Statues of Queen Victoria and Elizabeth II in Winnipeg were toppled during on Canada Day on 1 July, reports the Globe and Mail. During a rally over the deaths of Indigenous children at residential schools and the recent discovery of mass graves in British Columbia and Saskatchewan, protestors brought down the two statues that stand outside the Manitoba legislature. The Globe and Mail reports that the Grand Chief of the Assembly of Manitoba Chiefs, Arlen Dumas (who was elsewhere at the time), said he personally wouldn’t have participated in the acts, ‘But it’s actually a symbol of the fact that there is a lot of hurt.’ Manitoba Premier Brian Pallister said, ‘Those who commit acts of violence will be pursued actively in the courts.’ After the discovery of the mass graves of children at the sites of former residential schools, Canada Day events were cancelled or scaled down this year and other statues around the country have been targeted, with a statue of Queen Victoria in Kitchener, Ontario being daubed in red paint and one of Captain Cook being thrown into the harbour in Victoria.
On Tuesday, the US House of Representatives voted to remove all Confederate statues in the Capitol Building from public view and return them to the states that had presented them. The bill, which passed 285–120 with the support of all the Democrats and 67 Republicans, proposes the removal of not only Confederate figures but also white supremacists such as Charles Brantley Aycock, John Caldwell Calhoun and James Paul Clarke, who served in the US government. When the House Majority Whip, James Clyburn, presented the bill introduced a similar bill in 2020 (which passed in the House, but subsequently fell in the Senate), he said he was ‘not for destroying any statue’. Instead, Clyburn urged, ‘Put them where they can be studied, put them where people will know exactly who and what they were, but do not honor them. Do not glorify them.’ The new bill will now pass to a vote in the Senate.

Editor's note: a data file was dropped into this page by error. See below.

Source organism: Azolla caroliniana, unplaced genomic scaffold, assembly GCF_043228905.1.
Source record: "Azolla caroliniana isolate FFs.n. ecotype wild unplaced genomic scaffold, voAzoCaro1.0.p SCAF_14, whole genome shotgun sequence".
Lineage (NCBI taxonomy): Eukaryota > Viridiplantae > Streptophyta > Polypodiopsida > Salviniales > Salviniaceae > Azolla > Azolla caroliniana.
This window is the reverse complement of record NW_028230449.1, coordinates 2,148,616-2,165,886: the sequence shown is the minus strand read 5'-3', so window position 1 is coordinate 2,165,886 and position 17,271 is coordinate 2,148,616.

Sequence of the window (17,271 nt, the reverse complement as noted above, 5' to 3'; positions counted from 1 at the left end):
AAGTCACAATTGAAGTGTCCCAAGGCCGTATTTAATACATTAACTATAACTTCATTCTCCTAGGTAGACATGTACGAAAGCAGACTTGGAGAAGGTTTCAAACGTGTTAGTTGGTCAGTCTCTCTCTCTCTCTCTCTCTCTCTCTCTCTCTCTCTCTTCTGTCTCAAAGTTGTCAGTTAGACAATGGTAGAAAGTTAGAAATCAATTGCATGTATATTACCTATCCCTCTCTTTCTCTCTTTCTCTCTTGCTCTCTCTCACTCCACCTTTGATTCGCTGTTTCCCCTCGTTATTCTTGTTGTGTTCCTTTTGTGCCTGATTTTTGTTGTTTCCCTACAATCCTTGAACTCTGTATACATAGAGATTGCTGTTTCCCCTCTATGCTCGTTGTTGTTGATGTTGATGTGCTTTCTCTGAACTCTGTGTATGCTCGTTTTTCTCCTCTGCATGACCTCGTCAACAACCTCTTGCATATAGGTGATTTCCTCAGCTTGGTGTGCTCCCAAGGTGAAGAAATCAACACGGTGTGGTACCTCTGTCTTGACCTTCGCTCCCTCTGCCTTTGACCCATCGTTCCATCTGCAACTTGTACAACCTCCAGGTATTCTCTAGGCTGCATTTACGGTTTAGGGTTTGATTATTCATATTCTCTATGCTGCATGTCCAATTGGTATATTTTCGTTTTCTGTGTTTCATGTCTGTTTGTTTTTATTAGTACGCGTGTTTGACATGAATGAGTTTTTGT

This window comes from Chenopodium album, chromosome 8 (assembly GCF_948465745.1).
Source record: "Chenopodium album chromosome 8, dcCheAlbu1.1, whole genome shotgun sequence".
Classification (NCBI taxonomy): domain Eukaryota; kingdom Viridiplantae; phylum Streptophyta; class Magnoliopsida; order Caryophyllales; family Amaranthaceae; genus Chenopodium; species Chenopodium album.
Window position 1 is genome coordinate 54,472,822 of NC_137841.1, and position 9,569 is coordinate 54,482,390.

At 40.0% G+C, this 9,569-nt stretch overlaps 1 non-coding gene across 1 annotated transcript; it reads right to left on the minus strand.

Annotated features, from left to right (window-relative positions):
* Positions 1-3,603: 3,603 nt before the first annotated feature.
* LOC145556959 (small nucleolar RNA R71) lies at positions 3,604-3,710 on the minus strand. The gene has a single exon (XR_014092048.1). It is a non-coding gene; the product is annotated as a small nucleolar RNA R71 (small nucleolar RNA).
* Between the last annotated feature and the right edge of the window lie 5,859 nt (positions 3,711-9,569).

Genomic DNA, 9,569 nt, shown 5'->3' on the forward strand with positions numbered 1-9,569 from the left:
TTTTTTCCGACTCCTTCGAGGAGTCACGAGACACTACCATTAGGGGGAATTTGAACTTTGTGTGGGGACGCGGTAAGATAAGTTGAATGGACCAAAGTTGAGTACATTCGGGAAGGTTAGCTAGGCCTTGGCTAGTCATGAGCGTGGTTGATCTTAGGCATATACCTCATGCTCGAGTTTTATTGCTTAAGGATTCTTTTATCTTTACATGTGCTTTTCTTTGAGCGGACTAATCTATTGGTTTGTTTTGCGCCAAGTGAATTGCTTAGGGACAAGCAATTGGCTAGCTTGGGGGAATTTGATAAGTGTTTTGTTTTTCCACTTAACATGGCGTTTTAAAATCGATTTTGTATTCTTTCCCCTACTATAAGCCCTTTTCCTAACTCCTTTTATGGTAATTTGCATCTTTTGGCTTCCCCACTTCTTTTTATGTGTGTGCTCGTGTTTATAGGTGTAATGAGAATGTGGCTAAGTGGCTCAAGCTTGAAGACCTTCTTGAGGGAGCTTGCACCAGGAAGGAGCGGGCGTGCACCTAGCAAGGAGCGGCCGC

Museums in Berlin may return Benin Bronzes as early as next year, reports the Art Newspaper. The trustees of the Prussian Cultural Heritage Foundation have authorised its director Hermann Parzinger to negotiated return of items looted from the royal palace of Benin by British troops in 1897, ‘regardless of the circumstances in which they were acquired’. The board’s decision follows the agreement of German museums and the government to develop a consistent approach as some 25 institutions hold artefacts from Benin. The board has requested to see a detailed timetable for returns at its next meeting.
The Dutch government has announced an inquiry into Nazi-looted in the national holdings, reports Artnews, with the ‘aim to return as much as possible of the art looted by the Nazis during the Second World War to its rightful owners’. In the past, works have been returned to heirs of the original items who have made claims, but it is possible that they could be returned without claims having to be made. Ingrid van Engelshoven, the Dutch minister for education, culture and science, said, ‘This is an important step forward in our thinking around restitution policy.’ More than 3,000 plundered items came back into the country after the Second World War and are held in the Netherlands Art Property Collection.
James Cuno has announced that he will be retiring as the president and chief executive of the J. Paul Getty Trust. Cuno, who took up the post in 2011, said that ‘It has been my honour to serve this tremendous organisation, and to pay a small part in expanding its mission to broaden and deepen our understanding of the human experience through the visual arts.’ During his ten-year tenure, Cuno oversaw the administration of an organisation consisting of four major programmes: the Getty Museum, Getty Conservation Institute, Getty Research Institute and Getty Foundation – while initiatives such as the Getty Medal, the LA Arts Recovery Fund and the Getty Research Institute’s African American Art History Initiative were also launched. An international search committee will pick Cuno’s replacement and he will stay in his post until his successor is appointed.
On Monday, Greek police announced the recovery of three works, stolen from the National Gallery in Athens in 2012. George Sarmantzopoulos, a 49-year-old construction worker, confessed to stealing Picasso’s Head of a Woman (1934), Mondrian’s Stammer Windmill (1905) and a 16th-century drawing by Guglielmo Caccia, and led the police to a ravine about 35km south-east of Athens, where the works were hidden. Kathimerini reports that Sarmantzopoulos stole the paintings entirely by himself and was motivated by his love for the works in question. In his confession, reports the Art Newspaper, Sarmontzopoulous said: ‘I am deeply regretful. I declare my complete remorse. I know I will be punished but I ask for leniency.’